Price range: $150-250



3. 80mm f/1.8 Zeiss Jena (DDR) Pancolar

This classic 6-element, 5-group portrait lens that was manufactured in East Germany beginning in 1983 and is was available in M42 screw mount with or without electric contacts enabling aperture transfer on late model Praktica SLRs. As a wide aperture moderate telephoto it’s great for low light shooting and provides enhanced depth of field control but it’s also renowned for its outstanding bokeh and impressive sharpness. Since it was produced in much smaller quantities than its popular stable-mate, the 50mm f/1.8 Pancolar, the 80mm f/1.8 Pancolar is not easy to find and likely to be quite pricey but it’s very sharp even wide open, focuses with precision, handles very well, features solid metal mechanics, and definitely captures the vintage look. The 80mm Pancolar’s predecessor, the 80mm f/2.8 Carl Zeiss Biometar, is also a good retro choice if you happen to run across one, but it’s not a sharp or versatile.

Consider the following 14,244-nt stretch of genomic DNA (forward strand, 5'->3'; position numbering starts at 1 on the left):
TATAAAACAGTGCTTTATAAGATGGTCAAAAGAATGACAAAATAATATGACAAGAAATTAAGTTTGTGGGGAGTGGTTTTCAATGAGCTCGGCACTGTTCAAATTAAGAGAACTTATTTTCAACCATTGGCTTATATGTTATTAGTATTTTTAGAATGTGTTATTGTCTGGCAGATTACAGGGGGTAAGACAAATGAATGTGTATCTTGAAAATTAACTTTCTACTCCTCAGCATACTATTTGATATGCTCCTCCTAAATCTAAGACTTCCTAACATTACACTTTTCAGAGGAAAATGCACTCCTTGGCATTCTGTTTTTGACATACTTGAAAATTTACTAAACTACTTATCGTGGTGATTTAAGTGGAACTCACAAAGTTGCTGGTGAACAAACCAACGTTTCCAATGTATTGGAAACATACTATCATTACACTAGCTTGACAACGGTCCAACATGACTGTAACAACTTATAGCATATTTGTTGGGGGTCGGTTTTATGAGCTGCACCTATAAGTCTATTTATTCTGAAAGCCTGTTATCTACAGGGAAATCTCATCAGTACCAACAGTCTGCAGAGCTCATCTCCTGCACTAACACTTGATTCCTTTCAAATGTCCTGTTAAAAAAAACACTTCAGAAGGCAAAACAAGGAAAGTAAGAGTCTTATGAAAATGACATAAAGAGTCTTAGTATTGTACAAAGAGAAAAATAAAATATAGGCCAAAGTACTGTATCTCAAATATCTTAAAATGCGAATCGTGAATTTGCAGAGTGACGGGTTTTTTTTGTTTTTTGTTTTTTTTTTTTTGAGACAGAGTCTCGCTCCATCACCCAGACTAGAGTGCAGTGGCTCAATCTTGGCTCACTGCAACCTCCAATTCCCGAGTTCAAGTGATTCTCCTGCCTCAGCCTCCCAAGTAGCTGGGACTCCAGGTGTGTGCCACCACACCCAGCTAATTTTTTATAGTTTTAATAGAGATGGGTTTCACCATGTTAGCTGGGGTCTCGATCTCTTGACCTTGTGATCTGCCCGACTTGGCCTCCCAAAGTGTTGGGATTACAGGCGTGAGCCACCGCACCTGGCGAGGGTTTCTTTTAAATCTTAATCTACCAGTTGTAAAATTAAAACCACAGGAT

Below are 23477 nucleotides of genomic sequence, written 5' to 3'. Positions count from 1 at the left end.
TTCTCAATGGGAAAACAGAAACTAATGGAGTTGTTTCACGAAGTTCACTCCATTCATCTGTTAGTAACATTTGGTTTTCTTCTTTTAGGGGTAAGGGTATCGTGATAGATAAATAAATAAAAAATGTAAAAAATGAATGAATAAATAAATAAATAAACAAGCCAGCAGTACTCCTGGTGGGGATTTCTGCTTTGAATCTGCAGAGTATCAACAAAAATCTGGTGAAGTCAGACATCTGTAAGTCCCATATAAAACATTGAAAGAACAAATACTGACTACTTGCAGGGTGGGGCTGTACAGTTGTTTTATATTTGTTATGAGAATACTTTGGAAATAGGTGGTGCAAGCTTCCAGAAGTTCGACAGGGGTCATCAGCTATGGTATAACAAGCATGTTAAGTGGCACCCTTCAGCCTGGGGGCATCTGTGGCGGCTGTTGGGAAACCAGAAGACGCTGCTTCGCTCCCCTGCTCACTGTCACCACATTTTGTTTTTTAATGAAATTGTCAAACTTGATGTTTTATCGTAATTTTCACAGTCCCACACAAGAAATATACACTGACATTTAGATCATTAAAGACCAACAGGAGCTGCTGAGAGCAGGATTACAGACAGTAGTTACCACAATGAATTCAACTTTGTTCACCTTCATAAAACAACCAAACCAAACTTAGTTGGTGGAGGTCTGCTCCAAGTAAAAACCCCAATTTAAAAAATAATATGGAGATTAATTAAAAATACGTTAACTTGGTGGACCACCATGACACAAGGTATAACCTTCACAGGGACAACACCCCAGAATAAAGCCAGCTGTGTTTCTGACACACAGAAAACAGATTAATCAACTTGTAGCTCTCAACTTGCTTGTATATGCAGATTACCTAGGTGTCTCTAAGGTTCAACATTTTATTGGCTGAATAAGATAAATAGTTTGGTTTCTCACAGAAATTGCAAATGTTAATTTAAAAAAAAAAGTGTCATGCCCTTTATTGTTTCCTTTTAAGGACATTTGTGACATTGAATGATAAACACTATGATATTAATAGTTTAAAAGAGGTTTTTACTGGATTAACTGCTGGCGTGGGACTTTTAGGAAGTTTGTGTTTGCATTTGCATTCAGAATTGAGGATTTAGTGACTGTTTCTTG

Price range: $600-$650



4. 55mm f/1.9 Steinheil Auto-Quinon

This top-of-the-line fast normal prime was made by the venerable optical house of Steinheil of Munich, Germany, a relatively small company that has sadly been out of business for decades. It’s a classic 6-element, 4-group, single coated, Double Gauss design that debuted in 1956, and was produced until the ‘70s in Exakta and M42 screw mount. It’s very well made mechanically, and was offered in a number of minor cosmetic versions (including a rare macro version), all based on the same optical formula. This fine lens is renowned for its attractive natural bokeh, and its beautifully “rounded” rendition even when stopped down. It’s a great choice for capturing authentic vintage look images, especially portraits, but its desirability and relative scarcity have made it fairly expensive.